The variables representing usage of a system of scholarly communication and research are both effects and causes. Since scholars, the users of the system, are highly intelligent and adaptive, the effect of the system will influence their behavior, establishing a kind of feedback loop. As the diagram in Figure 17.1 shows, there are two key loops. The upper one, shown by the dark arrows, reflects an idealized picture of university administration. In this picture, the features of any system are adjusted so that, when used by faculty and students, they improve institutional effectiveness. This adjustment occurs in the context of continual adaptation on the part of the users of the system, as shown by the lighter colored arrows in the lower feedback loop.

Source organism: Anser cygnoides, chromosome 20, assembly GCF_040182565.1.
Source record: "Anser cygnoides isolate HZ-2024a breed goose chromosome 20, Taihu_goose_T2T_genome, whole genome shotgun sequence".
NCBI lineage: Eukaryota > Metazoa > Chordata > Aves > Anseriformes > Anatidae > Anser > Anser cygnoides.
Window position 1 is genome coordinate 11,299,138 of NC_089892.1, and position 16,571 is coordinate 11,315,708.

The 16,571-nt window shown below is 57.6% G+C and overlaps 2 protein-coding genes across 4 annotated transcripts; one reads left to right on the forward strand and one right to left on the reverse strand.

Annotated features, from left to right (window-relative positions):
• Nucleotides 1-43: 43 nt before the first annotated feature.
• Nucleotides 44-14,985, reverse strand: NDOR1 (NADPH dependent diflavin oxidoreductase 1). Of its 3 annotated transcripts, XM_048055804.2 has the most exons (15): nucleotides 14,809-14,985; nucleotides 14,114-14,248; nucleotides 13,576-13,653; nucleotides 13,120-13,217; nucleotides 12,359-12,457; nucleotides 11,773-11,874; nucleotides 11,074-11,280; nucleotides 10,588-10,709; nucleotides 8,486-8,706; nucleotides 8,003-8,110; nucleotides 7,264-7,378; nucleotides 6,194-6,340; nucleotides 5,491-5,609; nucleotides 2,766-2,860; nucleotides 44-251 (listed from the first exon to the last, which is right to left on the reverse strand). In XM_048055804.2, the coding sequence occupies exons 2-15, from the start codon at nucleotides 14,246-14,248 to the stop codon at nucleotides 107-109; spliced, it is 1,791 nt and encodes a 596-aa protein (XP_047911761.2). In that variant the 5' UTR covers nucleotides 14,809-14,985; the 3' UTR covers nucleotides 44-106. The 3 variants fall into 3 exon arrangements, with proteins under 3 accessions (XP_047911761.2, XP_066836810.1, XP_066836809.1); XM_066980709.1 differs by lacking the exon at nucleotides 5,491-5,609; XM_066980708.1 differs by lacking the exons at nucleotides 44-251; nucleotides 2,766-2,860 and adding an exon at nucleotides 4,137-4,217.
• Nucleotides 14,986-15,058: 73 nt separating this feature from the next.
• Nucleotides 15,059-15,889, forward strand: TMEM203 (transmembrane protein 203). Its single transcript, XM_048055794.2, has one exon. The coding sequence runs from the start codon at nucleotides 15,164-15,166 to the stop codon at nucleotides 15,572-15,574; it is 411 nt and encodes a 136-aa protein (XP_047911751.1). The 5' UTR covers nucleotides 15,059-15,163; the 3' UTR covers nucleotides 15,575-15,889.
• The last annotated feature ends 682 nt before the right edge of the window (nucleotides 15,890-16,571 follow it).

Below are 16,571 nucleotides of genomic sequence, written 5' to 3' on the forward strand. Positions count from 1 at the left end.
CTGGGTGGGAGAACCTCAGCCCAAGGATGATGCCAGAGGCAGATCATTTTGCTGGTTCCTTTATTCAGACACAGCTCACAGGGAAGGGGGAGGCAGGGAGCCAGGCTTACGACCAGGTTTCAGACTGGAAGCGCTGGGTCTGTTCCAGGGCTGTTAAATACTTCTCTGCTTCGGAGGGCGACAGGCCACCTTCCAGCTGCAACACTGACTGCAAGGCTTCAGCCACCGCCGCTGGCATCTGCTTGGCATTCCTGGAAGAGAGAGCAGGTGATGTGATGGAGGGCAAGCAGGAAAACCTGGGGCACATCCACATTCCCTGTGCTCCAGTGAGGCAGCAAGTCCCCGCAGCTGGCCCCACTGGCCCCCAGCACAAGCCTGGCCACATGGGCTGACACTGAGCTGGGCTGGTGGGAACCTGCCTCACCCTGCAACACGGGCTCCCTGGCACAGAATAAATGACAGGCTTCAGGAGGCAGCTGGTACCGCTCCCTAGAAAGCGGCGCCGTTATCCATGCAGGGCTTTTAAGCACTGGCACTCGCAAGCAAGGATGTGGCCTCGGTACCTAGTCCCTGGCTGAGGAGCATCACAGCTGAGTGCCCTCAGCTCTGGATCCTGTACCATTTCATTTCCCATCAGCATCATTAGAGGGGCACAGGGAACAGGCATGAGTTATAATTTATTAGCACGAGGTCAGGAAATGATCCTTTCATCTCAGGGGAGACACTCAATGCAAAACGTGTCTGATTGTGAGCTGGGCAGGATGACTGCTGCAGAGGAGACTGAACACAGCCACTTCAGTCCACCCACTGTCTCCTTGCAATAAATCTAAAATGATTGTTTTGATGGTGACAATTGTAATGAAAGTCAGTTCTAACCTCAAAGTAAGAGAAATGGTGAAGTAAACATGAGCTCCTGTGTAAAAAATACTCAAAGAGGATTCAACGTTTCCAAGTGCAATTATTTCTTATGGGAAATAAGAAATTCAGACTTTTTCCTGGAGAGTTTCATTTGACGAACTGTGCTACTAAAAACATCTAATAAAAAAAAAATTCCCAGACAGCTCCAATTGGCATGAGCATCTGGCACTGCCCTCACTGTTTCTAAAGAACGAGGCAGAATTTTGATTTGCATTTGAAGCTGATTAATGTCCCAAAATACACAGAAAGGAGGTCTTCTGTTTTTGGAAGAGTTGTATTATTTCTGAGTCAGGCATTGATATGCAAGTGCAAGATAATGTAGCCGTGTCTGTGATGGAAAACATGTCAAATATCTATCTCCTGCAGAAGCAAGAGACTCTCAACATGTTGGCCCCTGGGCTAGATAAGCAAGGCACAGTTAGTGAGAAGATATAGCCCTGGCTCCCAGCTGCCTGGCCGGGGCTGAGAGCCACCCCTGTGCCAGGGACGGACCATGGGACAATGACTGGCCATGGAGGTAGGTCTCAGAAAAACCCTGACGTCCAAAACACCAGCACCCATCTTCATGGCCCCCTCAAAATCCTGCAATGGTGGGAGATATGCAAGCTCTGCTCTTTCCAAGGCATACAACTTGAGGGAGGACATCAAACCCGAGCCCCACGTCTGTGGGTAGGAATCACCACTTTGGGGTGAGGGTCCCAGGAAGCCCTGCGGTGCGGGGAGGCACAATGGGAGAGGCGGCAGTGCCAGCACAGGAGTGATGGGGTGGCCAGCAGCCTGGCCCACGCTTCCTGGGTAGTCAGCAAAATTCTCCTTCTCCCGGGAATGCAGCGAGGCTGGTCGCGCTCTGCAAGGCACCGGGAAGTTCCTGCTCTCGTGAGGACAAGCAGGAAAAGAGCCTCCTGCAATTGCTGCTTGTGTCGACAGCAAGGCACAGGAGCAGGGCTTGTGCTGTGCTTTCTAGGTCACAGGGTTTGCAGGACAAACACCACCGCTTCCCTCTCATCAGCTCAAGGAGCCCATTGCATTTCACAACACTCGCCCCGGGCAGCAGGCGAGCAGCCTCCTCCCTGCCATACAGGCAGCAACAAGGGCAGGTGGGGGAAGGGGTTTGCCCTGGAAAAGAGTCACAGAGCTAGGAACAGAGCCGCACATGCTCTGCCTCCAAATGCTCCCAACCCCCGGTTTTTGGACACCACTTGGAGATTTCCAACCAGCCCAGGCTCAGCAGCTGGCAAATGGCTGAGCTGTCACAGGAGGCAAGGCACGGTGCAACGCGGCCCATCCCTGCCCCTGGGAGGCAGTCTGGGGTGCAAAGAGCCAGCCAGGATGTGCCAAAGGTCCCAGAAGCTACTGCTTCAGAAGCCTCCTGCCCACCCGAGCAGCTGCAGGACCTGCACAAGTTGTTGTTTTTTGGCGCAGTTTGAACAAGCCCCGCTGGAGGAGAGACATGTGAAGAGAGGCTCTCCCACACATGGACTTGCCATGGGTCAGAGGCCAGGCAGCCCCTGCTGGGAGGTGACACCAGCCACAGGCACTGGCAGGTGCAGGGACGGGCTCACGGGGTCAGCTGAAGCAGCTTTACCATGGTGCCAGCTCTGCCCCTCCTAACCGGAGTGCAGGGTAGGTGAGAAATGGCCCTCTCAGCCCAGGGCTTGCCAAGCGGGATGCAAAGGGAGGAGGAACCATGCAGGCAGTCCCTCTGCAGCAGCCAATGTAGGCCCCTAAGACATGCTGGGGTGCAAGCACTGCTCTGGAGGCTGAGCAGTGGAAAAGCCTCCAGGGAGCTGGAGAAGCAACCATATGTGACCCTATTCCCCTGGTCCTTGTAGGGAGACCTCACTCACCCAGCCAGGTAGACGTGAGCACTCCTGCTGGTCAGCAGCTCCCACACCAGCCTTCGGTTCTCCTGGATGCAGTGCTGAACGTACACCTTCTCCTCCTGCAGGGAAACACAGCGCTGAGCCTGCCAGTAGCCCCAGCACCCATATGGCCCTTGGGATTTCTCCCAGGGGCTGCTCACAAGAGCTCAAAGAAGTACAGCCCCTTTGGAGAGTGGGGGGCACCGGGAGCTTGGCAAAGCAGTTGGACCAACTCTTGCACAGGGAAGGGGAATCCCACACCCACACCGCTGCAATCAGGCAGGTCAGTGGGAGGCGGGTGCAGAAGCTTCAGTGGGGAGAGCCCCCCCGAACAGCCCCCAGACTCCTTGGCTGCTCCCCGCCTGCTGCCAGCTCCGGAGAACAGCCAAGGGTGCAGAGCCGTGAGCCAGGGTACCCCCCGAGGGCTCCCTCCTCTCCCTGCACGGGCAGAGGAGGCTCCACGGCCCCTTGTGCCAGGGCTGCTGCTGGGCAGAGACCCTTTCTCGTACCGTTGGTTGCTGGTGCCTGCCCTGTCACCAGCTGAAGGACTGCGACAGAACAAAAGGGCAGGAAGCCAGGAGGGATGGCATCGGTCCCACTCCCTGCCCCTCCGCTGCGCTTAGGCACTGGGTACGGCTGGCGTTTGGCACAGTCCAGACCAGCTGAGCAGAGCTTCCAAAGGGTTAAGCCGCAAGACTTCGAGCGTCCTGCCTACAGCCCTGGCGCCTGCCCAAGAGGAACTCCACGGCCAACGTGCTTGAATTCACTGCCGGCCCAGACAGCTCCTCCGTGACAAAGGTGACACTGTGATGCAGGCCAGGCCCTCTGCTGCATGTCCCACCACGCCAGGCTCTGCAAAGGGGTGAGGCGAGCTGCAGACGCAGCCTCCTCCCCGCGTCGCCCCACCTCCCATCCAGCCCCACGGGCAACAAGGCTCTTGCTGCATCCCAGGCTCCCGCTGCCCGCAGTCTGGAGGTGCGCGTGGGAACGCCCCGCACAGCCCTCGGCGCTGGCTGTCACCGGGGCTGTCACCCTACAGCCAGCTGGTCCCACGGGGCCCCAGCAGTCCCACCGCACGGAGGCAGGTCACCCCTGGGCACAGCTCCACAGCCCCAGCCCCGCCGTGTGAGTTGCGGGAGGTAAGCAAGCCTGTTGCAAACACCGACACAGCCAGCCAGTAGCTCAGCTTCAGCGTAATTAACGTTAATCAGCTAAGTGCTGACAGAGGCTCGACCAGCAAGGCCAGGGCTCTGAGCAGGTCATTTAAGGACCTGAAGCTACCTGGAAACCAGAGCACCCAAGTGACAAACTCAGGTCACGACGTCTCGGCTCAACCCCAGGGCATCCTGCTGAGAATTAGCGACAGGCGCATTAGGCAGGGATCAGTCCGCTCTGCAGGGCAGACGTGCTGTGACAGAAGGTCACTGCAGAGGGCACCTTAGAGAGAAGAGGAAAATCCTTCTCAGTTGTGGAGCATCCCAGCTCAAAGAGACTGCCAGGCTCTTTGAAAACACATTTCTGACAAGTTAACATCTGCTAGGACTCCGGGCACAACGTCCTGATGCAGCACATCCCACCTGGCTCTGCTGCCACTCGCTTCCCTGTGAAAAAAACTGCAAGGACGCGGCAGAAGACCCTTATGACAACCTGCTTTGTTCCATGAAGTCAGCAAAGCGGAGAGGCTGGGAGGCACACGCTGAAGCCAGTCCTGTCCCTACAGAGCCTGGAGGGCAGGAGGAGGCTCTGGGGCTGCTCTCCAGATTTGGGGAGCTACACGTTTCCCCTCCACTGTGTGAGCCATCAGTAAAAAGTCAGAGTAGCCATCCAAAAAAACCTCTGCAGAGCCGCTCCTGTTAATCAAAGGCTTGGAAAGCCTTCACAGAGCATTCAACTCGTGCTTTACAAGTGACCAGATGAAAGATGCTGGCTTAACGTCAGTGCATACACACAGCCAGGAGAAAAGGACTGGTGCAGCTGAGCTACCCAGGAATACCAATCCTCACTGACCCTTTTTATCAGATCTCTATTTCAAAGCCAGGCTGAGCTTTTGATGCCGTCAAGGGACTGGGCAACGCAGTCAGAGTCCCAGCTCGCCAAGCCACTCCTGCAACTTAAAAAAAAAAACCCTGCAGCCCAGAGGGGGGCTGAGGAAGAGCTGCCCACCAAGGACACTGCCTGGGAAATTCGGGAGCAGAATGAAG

These feedback loops are constrained by the continual change of the environment, which affects the expectations and activities of the users, affects the kind of features that can be built into the system, and affects the very management that is bringing the system into existence. The dotted arrows show this interaction.
Our primary research goal, in relation to users, uses, and impacts, is to understand these relationships, using data gathered by library circulation systems, Internet servers, and surveys and interviews of users themselves.